Braddock’s Defeat: The Battle of the Monongahela and the Road to Revolution—This book presentation highlights new archival research on the pivotal moment of Braddock’s Defeat on July 9, 1755.  It offers a reinterpretation of Braddock’s Expedition in 1754 and 1755 and presents the fullest account yet of French and Indian perspectives during the campaign.  David Preston is professor of history at The Citadel and he received the 2010 Albert Corey Prize for his first book on the Iroquois Confederacy, The Texture of Contact.

 

 

Raising Gage’s Light Armed Infantry: Equipping the 80th Regiment of Foot for the Expedition Against TiconderogaBy the end of 1757 Lord Loudoun approved the raising of a body of troops to act in the capacity as rangers, yet still following the discipline of regular troops, creating a hybrid corps of “Light Armed Infantry.” The first task of Colonel Thomas Gage was to recruit and equip 500 men. We will examine how the clothing, arms, and accoutrements of the 80th Regiment of Foot was adapted for service in the 1758 campaign. Nicholas Spadone is the Assistant Military Programs Supervisor at Fort Ticonderoga.

 

The Engraved Powder Horn: origin and evolution of an indigenous American art form, 1746-1763—In 1748, a disastrous ranger raid on Crown Point catalyzed the evolution of artistically engraved horns. First made in Concord as military trophies of Louisbourg, they quickly became male fashion statements. Like the Revolution, they were the product of a deep-rooted Puritan culture and could have originated only in Massachusetts. Prof. Charles W. Thayer retired from the Geology and Biology Departments of the University of Pennsylvania to pursue a life-long interest in colonial New England and New France, specializing in arms and accoutrements. His present research focus is the “Lexington Conspiracy.”

"with intent to raise Commotions and Disturbances in the upper Countrys: The Trial of Major Robert Rogers for Treason While Commandant at Fort Michilimackinac"—Although very popular among the Indians and the local traders, as commandant of the important fur trading post of Michilimckinac, Major Robert Rogers clashed with British commander-in-chief General Thomas Gage and Indian superintendent Sir William Johnson. He was accused of treason under very suspicious circumstances, and eventually tried in Montreal in October of 1768. Tim Todish is a historian and writer specializing in the French & Indian War period, and the author/editor of several books including The Annotated and Illustrated Journals of Major Robert Rogers.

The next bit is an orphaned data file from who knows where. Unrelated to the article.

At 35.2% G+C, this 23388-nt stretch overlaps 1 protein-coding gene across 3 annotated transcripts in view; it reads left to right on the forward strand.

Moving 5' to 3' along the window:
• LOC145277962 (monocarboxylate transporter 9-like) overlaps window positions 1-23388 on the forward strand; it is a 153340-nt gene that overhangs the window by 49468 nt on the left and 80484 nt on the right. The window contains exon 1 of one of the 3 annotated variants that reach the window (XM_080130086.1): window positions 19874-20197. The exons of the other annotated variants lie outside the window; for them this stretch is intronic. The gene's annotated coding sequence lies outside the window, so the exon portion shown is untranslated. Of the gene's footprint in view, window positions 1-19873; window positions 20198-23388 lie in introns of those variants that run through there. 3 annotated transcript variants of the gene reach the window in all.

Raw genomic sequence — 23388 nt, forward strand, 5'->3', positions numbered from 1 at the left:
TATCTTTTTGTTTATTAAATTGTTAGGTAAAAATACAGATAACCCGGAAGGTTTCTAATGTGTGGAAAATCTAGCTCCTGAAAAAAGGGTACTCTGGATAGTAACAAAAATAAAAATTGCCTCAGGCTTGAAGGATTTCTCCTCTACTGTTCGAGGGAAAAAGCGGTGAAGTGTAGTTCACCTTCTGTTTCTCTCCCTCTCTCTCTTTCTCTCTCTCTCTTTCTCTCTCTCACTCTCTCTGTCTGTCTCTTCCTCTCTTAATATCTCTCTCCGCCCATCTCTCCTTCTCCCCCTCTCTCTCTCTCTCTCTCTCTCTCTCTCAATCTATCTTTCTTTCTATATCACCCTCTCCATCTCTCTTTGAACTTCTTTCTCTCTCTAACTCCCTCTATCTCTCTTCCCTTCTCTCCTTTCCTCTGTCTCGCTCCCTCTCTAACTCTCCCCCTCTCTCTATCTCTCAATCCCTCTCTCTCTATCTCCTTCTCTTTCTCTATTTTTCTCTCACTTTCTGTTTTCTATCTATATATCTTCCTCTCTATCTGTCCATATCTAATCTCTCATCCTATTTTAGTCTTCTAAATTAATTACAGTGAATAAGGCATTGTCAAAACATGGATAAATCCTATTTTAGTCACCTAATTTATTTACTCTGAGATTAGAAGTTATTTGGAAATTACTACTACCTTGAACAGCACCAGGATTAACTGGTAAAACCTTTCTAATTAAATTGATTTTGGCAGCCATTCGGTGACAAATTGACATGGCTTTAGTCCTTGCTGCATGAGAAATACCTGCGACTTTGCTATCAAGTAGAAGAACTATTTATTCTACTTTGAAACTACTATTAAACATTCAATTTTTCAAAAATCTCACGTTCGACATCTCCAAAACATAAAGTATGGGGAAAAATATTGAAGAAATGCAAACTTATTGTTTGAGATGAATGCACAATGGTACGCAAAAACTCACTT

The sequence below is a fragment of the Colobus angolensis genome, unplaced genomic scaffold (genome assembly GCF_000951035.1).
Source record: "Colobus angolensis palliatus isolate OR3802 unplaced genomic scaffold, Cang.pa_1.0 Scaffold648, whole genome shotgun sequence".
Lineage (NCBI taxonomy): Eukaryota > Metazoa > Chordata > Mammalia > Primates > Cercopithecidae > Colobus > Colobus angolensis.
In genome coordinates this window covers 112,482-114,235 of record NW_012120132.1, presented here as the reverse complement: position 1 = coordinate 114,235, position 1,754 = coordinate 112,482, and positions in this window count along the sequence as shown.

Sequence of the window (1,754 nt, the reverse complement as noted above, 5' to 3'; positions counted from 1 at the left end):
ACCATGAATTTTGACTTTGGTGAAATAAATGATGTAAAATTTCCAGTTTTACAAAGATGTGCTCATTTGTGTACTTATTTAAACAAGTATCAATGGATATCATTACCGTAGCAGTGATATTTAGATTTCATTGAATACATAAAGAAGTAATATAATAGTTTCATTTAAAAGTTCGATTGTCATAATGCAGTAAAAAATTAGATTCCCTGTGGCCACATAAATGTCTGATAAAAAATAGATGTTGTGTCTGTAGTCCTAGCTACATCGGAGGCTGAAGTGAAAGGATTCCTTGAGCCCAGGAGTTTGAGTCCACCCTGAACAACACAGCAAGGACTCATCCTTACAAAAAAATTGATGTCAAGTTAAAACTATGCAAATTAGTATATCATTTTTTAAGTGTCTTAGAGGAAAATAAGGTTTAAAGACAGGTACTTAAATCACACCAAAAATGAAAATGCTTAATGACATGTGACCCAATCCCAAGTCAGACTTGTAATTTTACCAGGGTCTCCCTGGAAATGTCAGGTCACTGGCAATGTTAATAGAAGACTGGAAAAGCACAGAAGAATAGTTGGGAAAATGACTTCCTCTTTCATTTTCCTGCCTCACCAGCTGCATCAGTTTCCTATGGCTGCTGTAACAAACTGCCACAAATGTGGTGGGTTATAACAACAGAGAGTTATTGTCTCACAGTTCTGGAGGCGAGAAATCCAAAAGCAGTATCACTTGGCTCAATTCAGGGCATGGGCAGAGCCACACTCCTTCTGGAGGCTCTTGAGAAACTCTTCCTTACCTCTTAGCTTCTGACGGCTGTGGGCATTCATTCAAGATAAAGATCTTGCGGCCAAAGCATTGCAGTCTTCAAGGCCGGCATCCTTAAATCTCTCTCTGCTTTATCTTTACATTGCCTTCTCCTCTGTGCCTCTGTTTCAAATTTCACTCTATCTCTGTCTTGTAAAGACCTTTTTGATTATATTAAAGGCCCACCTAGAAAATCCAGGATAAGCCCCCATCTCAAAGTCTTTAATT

Download the War College Brochure and Registration Form.


Lodging Suggestions

The War College brings over 150 people to Ticonderoga.  This event is taking place during a busy time of the year for Ticonderoga.  We suggest that you make accommodations arrangements as soon as possible if you plan to attend this event.


Eighth Annual Colonial America Conference for Educators

Fort Ticonderoga hosts the Eighth Annual Colonial America Conference for Educators on Friday, May 20, 2016, from 9:00 a.m. to 3:30 p.m in the Deborah Clarke Mars Education Center. This day-long conference focuses on the period 1609-1783 and features presentations by classroom teachers, museum educators, and archivists. While geared for educators, the conference is open to anyone interested in how to connect students with history. War College attendees receive a conference discount. Learn more.


Teacher Scholarships

Thanks to the generous support of War College patrons, Fort Ticonderoga offers scholarships for K-12 school teachers who are first-time attendees at the War College. Since, 2001, Fort Ticonderoga has provided 68 teacher scholarships for the War College of the Seven Years' War.

The deadline for applying for scholarships to this year’s War College has passed. Congratulations to the following teachers who have won 2016 scholarships:

  • Sean Albert, LaSalle School, Albany, New York
  • Tod Guilford, Bluff Elementary School, Claremont, New Hampshire
  • Laura McCrillis Kessler, Sunapee Middle High School, Sunapee, New Hampshire
  • Alexander Putnam Lee, Spaulding High School, Barre, Vermont

 


Previous Speakers at the War College of the Seven Years' War

Fort Ticonderoga began its War College of the Seven Years' War in 1996. Click on the link below for a complete listing of previous speakers and topics.

List of previous speakers and topics at the War College of the Seven Years' War.


Other Conferences and Symposia at Fort Ticonderoga

Fort Ticonderoga offers a series of conferences and symposia throughout the year.